The latest movie sent over for us to review on our iPod Touch so kindly given to us by NBC Universal is Coraline. I have to admit to not knowing too much about this movie before I watched it. I’d heard something about buttons for eyes and that it was a bit twisted but other than that I was pretty clueless.
The movie stars Dakota Fanning as Coraline, Teri Hatcher, John Hodgman, Ian McShane, Keith David and is directed by Henry Selick who previously brought us A Nightmare Before Christmas. Once you see Coraline, that will make perfect sense. I think that I had the misconception that this was a kids movie but now that I’ve seen it, it’s so much more than that and will definitely appeal both to adults and children. That said, it’s quite a freaky film with a few bits that made me, a now 29 year old man jump! It is however rated PG so I’m probably just a wimp!
Coraline tells the story of a young girl who has recently moved into an old house with her workaholic parents, dead set on finishing their book. Coraline is an only child and quickly becomes bored of sitting in this big old house with nothing to do. Tasked with counting windows by her father, desperate to get rid of her, she quickly starts causing mischief by exploring both the house and the grounds surrounding it. On her travels, she meets a scraggy old cat (voiced later by Keith David) and a quirky boy called Wybie (voiced by Robert Bailey Jr.), which is short for ‘Why Born’….. See how this is starting to get a bit odd?!
Anyway, Coraline falls asleep one night to be awoken by some mice running into the door which was previously bricked up. When she opens the door, a tunnel appears with mystic colour drawing her in. After crawling through the ‘Being John Malkovich’ style tunnel, she finds herself in an alternate world where everything that she dislikes in the ‘real world’ is reversed. Her parents have all the time in the world for her and life revolves around her rather than around a book. The only thing is that all the people in this alternate world have buttons for eyes. This scares Coraline at first but their love for her masks the buttons and she loves every second of it. When night falls in this alternate world, her ‘other mother’ will put her to bed and when she awakes, she finds herself back in the ‘real world’. To find out what happens next, you’ll have to buy the download through iTunes or the DVD / Blu Ray (either in 2D or 3D) as telling you more would spoil the movie.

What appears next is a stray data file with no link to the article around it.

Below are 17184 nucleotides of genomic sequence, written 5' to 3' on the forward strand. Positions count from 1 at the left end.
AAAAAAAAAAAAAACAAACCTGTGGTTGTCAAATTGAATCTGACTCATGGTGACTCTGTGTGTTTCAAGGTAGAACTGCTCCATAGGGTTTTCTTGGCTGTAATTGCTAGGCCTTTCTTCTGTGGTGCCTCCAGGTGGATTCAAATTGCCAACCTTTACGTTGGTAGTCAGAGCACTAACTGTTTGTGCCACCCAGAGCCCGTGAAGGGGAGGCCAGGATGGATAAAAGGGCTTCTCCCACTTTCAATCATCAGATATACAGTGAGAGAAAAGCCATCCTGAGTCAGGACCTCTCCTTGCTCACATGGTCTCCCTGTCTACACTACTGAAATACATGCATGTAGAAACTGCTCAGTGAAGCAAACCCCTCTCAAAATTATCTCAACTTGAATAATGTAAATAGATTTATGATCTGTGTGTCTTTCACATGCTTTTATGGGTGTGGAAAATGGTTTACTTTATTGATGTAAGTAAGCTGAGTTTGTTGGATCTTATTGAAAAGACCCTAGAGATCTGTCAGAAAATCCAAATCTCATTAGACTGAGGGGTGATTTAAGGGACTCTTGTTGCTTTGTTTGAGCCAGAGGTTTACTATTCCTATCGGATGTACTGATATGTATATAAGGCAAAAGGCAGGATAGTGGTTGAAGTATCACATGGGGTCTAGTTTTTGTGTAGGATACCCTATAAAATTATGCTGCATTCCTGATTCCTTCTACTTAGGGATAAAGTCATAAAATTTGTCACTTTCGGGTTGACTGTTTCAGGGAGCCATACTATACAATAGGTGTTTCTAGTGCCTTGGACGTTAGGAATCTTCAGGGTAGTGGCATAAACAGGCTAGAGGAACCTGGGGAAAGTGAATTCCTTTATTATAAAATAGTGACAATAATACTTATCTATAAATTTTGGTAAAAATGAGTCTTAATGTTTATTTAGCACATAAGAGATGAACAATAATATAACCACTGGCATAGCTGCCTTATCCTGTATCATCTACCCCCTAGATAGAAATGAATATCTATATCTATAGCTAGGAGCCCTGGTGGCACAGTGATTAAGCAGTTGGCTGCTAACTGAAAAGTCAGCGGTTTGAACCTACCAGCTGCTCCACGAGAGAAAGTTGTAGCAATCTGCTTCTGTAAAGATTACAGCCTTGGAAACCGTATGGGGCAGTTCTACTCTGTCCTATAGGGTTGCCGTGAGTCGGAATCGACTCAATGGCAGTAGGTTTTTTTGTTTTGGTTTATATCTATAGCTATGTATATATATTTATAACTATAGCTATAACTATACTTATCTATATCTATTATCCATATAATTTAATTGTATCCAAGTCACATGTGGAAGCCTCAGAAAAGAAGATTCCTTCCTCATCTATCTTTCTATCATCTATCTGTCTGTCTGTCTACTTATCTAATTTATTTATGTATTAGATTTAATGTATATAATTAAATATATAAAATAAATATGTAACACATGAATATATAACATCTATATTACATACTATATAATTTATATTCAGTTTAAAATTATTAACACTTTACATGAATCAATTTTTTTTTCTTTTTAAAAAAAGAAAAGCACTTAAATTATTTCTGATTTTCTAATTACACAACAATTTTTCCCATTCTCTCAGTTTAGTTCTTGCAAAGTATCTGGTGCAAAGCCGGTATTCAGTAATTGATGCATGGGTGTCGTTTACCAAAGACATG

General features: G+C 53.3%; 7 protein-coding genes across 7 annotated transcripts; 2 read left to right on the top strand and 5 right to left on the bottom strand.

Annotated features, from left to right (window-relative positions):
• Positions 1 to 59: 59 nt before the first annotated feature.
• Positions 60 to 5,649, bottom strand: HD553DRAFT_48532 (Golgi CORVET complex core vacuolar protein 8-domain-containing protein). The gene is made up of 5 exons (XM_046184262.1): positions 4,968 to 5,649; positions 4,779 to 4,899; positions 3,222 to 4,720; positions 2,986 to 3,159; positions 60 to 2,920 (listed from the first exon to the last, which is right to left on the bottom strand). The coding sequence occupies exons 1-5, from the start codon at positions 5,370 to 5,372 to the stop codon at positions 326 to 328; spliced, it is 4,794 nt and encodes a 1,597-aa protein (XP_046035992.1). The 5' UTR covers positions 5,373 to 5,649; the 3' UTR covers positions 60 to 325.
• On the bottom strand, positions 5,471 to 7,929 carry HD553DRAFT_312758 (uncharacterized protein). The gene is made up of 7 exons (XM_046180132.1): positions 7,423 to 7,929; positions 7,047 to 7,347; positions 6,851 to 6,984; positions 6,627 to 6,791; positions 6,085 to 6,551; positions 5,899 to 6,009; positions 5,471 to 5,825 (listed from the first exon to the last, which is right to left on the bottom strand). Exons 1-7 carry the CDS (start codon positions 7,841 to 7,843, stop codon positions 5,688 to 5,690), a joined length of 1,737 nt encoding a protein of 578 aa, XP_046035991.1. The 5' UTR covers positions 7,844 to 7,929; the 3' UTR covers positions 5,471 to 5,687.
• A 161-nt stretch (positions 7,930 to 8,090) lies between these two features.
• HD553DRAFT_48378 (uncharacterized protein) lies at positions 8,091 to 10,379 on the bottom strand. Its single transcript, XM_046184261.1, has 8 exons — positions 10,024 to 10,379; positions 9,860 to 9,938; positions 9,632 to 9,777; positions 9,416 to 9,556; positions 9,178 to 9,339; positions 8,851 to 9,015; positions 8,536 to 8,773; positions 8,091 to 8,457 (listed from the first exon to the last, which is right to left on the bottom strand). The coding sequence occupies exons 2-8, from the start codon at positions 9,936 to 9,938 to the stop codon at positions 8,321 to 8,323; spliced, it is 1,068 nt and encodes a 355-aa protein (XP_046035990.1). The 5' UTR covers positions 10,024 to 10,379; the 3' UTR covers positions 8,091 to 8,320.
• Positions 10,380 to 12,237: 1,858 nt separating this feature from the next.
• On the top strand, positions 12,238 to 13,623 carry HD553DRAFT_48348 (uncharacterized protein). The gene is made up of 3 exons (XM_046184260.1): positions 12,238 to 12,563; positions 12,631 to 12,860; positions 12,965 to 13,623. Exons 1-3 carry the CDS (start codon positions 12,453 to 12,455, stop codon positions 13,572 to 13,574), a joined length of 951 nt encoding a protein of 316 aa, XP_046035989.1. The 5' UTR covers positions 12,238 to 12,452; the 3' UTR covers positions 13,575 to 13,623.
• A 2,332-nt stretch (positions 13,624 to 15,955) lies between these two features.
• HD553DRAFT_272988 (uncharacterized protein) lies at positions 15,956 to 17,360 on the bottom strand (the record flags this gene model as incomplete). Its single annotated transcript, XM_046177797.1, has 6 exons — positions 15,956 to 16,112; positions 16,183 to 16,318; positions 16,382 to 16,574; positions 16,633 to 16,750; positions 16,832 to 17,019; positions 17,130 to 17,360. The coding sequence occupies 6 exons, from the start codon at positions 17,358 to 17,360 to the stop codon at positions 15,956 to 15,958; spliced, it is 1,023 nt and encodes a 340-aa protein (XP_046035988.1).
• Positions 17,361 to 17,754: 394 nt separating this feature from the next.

Coraline is one of those films where I was blown away by the complexity of it from the second it began to the moment it ended. When I say complexity, I’m mainly talking about the animation. The physics behind how it all works together is astounding. There are parts in the movie where the animation itself becomes a character, where you see the wire-frame makeup of the story in the alternate world which stitches together to create what Coraline sees. The way in which this was envisaged by both the director and graphic artists is simply astounding and so cleverly put together.
Coraline was a movie that I could watch over and over again. The style of animation was different to anything I’ve seen before – with maybe the exception of A Nightmare Before Christmas. The story wasn’t 100% original as it’s that sort of a ‘Lion, Witch, Wardrobe’ style of ‘what’s behind the magic door’ but the creativity and lengths Selick has gone to, to make this his own is excellent .
The characters they’ve made were also brilliant with a few which you’re a bit worried might be a bit too adult for young children but actually, i think they’d just find it funny. Dakota Fanning does a good job as Coraline, ably supported by Hatcher and the rest of the cast, but this movie is really all about the animation and my hat (if i was wearing one!) goes off to the animators and production team. It’s animation but not like you’ve seen before,